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Traffic. 2011 Apr;12(4):372-85. doi: 10.1111/j.1600-0854.2010.01157.x. Epub 2011 Feb 8.

Imaging in vivo neuronal transport in genetic model organisms using microfluidic devices.

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Neurobiology, NCBS-TIFR, Bellary Road, Bangalore 560065, India.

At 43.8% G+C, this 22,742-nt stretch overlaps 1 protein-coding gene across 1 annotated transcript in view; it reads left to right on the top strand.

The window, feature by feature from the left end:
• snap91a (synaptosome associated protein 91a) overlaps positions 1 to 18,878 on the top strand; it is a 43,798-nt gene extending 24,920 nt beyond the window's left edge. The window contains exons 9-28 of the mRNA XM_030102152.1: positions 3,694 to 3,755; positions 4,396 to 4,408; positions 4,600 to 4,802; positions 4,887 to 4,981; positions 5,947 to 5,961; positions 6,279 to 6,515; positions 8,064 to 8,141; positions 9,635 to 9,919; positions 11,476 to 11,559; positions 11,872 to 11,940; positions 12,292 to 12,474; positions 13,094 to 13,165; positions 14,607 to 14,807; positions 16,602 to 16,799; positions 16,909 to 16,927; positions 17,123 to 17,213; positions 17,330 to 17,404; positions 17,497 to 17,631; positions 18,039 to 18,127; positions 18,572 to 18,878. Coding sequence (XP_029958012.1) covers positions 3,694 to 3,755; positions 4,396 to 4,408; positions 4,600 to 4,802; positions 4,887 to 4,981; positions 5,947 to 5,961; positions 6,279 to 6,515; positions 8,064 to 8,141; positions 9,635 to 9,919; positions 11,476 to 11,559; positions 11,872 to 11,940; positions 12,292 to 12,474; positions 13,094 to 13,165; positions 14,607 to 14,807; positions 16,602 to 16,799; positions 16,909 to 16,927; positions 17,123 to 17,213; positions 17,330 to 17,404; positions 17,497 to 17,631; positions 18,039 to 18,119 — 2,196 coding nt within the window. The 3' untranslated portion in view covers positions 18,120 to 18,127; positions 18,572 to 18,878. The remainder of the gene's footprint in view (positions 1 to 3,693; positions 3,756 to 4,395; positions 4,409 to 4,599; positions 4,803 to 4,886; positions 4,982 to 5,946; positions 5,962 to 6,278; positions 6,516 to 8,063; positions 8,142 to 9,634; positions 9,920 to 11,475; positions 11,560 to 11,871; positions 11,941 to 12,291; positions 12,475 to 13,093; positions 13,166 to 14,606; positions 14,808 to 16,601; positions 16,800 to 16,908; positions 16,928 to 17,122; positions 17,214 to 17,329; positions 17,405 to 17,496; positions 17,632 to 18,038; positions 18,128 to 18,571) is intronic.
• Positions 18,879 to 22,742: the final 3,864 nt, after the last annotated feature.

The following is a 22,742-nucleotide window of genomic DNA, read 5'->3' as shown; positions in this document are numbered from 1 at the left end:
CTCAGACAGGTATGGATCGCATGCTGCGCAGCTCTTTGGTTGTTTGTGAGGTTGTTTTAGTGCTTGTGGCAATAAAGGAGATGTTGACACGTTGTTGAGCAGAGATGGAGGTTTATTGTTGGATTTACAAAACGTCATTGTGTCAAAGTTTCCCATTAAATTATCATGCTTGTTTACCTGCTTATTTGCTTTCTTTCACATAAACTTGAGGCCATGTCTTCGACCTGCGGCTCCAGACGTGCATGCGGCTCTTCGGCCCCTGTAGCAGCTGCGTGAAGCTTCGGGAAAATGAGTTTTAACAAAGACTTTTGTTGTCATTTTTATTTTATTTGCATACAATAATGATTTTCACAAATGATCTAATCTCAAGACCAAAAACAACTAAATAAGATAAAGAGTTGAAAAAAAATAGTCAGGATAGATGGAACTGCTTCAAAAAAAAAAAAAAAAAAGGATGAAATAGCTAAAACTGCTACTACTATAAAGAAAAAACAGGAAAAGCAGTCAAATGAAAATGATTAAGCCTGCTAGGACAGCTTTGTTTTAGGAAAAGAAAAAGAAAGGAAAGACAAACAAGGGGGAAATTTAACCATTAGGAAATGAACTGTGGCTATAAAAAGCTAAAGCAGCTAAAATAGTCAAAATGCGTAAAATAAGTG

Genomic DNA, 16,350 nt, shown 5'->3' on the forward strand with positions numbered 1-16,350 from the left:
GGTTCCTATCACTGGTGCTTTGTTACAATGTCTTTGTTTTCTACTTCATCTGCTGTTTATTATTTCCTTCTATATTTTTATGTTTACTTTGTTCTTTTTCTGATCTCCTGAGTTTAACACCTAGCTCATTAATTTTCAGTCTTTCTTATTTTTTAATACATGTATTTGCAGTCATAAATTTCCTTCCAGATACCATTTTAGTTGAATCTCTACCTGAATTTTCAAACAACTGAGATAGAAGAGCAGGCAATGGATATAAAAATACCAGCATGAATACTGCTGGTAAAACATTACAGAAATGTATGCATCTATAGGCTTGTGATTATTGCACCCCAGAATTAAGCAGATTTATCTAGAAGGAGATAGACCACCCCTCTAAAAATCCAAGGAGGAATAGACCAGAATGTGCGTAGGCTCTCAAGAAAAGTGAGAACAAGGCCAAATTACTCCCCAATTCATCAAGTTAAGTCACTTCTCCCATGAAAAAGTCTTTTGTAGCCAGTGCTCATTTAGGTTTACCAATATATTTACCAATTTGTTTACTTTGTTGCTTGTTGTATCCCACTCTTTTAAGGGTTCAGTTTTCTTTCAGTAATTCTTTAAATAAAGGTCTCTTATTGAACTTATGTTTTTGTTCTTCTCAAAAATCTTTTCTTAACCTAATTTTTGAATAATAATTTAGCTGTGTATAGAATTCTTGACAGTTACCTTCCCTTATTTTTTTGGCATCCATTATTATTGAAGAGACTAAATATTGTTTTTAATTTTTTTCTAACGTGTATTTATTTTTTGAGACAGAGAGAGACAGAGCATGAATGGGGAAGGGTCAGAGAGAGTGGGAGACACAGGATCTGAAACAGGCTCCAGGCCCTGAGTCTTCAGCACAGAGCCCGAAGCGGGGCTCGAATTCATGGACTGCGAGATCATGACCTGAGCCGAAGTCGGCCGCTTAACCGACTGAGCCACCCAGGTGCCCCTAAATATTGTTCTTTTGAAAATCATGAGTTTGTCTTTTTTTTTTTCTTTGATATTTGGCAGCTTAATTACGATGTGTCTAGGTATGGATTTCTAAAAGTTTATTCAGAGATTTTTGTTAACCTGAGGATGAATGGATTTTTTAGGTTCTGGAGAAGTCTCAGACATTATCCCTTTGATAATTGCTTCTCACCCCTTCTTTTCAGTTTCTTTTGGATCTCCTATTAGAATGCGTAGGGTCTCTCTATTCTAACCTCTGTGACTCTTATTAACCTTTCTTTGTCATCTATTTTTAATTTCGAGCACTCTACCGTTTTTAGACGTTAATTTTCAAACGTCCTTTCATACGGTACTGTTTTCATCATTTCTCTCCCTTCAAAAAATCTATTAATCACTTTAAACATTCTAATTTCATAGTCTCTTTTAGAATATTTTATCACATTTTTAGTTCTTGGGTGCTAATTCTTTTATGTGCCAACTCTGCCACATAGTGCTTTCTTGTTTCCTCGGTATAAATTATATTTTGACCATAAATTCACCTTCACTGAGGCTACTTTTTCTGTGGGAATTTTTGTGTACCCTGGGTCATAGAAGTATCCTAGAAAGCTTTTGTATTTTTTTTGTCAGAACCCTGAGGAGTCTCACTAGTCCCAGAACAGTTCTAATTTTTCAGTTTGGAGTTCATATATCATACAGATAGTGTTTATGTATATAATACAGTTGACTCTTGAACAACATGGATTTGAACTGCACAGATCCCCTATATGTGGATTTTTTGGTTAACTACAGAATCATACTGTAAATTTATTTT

Microfluidic devices have been developed for imaging behavior and various cellular processes in Caenorhabditis elegans, but not subcellular processes requiring high spatial resolution. In neurons, essential processes such as axonal, dendritic, intraflagellar and other long-distance transport can be studied by acquiring fast time-lapse images of green fluorescent protein (GFP)-tagged moving cargo. We have achieved two important goals in such in vivo studies namely, imaging several transport processes in unanesthetized intact animals and imaging very early developmental stages. We describe a microfluidic device for immobilizing C. elegans and Drosophila larvae that allows imaging without anesthetics or dissection. We observed that for certain neuronal cargoes in C. elegans, anesthetics have significant and sometimes unexpected effects on the flux. Further, imaging the transport of certain cargo in early developmental stages was possible only in the microfluidic device. Using our device we observed an increase in anterograde synaptic vesicle transport during development corresponding with synaptic growth. We also imaged Q neuroblast divisions and mitochondrial transport during early developmental stages of C. elegans and Drosophila, respectively. Our simple microfluidic device offers a useful means to image high-resolution subcellular processes in C. elegans and Drosophila and can be readily adapted to other transparent or translucent organisms.

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